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The result is a revealing portrait of a people and a place caught between past and future during a time of profound change."--BOOK JACKET.
This book examines potential synergies between the fields of Terrorism Studies and Peace and Conflict Studies. The volume presents theoretically- and empirically-informed contributions, which shed light on whether the two fields can inform each other on issues of mutual interest and importance. The book examines key themes including the conceptualisation(s) of peace and violence; the exceptionalisation of terrorist violence; the relationship between scholarship and political power; the dysfunctionality of the liberal peace and the opportunities offered by post-liberal peacebuilding frameworks; and the implications and challenges of cyber-terrorism and cyber-conflict. Furthermore, the book intends to be a launching pad for future debate on whether the recent 'critical' turn in terrorism studies can offer a pathway for peace studies to engage with the so far largely ignored question of power. Consisting of not only key scholars but also practitioners and policy makers, the contributors present a number of case studies, including Colombia, Northern Ireland, the Basque Country, and Iraq, where they explore the relationships between terrorism and peace and conflict approaches. They critically analyse the statist approach inherent in both terrorism approaches and liberal peacebuilding frameworks; the role of the grassroots levels of society; the inefficiency of simplistic frameworks of understanding and implementation; and the chains of governance from international (and transnational) actors to national actors and finally from national to local actors. This book will be of much interest to students of terrorism studies, peace and conflict studies, IR and security studies.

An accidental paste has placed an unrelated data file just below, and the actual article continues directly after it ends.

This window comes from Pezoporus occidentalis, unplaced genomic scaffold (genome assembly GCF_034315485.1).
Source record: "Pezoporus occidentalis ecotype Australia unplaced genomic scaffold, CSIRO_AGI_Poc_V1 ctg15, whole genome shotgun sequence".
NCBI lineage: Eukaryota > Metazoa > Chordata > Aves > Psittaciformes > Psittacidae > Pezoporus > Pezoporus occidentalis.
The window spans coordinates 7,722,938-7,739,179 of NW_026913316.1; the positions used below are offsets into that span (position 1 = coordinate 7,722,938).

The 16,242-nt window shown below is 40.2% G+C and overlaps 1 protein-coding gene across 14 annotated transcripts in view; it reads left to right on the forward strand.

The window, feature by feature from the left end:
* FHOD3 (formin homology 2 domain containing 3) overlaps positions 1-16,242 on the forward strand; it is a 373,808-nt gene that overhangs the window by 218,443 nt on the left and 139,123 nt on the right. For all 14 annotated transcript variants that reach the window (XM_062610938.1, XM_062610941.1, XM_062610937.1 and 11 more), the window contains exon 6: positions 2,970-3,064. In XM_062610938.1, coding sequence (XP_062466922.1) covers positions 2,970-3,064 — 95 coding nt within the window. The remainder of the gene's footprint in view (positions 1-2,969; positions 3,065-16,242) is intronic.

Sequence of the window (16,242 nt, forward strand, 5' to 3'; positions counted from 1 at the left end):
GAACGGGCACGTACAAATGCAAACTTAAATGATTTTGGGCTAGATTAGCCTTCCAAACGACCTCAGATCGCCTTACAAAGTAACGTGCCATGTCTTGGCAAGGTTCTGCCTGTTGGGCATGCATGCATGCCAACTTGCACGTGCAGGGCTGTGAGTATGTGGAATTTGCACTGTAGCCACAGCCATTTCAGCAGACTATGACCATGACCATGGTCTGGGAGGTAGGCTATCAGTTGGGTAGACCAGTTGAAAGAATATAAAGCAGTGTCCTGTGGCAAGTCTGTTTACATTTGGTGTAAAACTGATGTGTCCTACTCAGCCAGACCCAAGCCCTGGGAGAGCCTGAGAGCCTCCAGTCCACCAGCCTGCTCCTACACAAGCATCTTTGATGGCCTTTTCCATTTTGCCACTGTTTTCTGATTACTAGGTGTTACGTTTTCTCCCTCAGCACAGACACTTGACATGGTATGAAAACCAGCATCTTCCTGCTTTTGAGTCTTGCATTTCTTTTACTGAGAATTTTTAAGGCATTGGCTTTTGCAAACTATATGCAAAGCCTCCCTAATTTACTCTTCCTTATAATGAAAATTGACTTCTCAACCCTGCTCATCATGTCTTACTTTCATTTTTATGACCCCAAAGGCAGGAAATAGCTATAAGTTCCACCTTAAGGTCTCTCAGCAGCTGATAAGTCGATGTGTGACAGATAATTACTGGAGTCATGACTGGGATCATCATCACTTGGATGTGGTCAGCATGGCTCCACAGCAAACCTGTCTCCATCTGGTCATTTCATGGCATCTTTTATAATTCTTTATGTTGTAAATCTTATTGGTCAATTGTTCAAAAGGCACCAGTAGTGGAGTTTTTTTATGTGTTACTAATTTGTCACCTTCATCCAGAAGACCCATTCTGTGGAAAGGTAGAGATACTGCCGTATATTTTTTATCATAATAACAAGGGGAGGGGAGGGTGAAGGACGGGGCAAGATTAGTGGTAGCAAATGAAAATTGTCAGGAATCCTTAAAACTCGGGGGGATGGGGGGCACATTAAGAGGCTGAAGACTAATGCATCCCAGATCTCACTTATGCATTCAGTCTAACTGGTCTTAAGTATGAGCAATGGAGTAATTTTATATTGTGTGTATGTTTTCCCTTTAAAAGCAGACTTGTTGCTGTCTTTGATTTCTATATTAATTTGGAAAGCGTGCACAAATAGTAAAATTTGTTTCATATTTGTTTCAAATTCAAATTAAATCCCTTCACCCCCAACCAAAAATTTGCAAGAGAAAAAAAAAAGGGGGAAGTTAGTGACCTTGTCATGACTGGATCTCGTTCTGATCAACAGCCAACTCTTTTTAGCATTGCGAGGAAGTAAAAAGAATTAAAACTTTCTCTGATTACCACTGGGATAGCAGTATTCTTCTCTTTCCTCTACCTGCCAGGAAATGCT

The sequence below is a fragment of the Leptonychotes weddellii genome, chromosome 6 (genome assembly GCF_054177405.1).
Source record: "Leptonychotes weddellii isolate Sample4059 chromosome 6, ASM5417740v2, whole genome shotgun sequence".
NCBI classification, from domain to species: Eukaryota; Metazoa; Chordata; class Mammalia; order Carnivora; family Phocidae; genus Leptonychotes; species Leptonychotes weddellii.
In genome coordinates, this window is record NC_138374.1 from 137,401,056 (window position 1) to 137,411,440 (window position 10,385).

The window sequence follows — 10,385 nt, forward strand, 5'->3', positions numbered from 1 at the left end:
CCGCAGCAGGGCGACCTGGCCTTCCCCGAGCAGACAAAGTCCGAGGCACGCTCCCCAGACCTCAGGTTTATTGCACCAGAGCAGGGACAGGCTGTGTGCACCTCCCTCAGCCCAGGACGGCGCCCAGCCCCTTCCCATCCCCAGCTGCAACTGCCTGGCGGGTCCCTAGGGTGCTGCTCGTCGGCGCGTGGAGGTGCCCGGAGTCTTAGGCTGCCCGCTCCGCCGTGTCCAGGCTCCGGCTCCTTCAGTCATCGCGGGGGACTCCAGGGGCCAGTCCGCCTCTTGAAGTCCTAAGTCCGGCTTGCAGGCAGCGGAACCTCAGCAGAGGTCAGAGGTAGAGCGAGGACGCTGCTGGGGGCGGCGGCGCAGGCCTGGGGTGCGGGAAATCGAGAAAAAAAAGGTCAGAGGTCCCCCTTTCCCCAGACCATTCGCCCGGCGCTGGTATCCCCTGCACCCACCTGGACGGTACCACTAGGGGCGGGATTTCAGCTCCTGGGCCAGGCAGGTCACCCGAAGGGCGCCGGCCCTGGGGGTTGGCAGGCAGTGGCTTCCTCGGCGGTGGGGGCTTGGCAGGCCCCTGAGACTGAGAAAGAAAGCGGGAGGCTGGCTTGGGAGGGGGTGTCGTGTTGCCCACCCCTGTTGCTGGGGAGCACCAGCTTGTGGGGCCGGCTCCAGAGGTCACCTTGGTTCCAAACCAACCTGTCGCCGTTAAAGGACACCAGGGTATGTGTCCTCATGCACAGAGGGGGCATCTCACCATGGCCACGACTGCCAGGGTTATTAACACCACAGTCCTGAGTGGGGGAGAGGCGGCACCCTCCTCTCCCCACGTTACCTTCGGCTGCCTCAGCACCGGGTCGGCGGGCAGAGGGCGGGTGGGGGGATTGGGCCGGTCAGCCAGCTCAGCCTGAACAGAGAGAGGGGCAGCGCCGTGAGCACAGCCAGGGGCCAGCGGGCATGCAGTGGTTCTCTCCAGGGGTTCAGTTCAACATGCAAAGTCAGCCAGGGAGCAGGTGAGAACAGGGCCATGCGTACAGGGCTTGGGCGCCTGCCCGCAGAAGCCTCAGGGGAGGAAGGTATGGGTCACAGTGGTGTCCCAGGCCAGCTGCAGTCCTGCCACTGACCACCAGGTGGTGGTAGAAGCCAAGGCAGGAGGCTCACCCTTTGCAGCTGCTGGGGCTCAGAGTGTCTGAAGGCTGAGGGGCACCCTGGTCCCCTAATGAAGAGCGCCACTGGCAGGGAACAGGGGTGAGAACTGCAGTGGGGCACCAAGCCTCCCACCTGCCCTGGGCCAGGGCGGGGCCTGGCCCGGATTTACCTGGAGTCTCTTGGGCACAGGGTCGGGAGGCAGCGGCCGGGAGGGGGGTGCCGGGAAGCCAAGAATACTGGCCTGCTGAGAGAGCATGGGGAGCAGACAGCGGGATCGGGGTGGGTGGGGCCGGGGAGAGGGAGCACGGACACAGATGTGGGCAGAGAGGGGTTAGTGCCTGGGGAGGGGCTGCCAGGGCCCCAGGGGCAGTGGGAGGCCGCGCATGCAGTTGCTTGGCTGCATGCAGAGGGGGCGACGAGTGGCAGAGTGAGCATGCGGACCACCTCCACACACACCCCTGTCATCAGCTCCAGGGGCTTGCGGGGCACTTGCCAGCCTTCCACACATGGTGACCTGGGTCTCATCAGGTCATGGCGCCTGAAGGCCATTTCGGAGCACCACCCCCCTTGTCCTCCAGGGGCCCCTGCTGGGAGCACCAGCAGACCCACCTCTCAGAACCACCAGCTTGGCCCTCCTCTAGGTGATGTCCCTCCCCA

Clara Sverdlow has been stalked by her high-school lover for almost 20 years. A recently sober alcoholic in her mid-thirties, she has found happiness in a tenuous new marriage to Mark. Yet the past lurks over them like a great shadow, always encroaching on their happiness. With a miracle baby, they are trying to forget the past and learn to live normally in the world. But Clara's stalker secretly insinuates himself upon their life, with disastrous consequences. Clara and Mark's only hope is to address the past and confront the present before it's too late.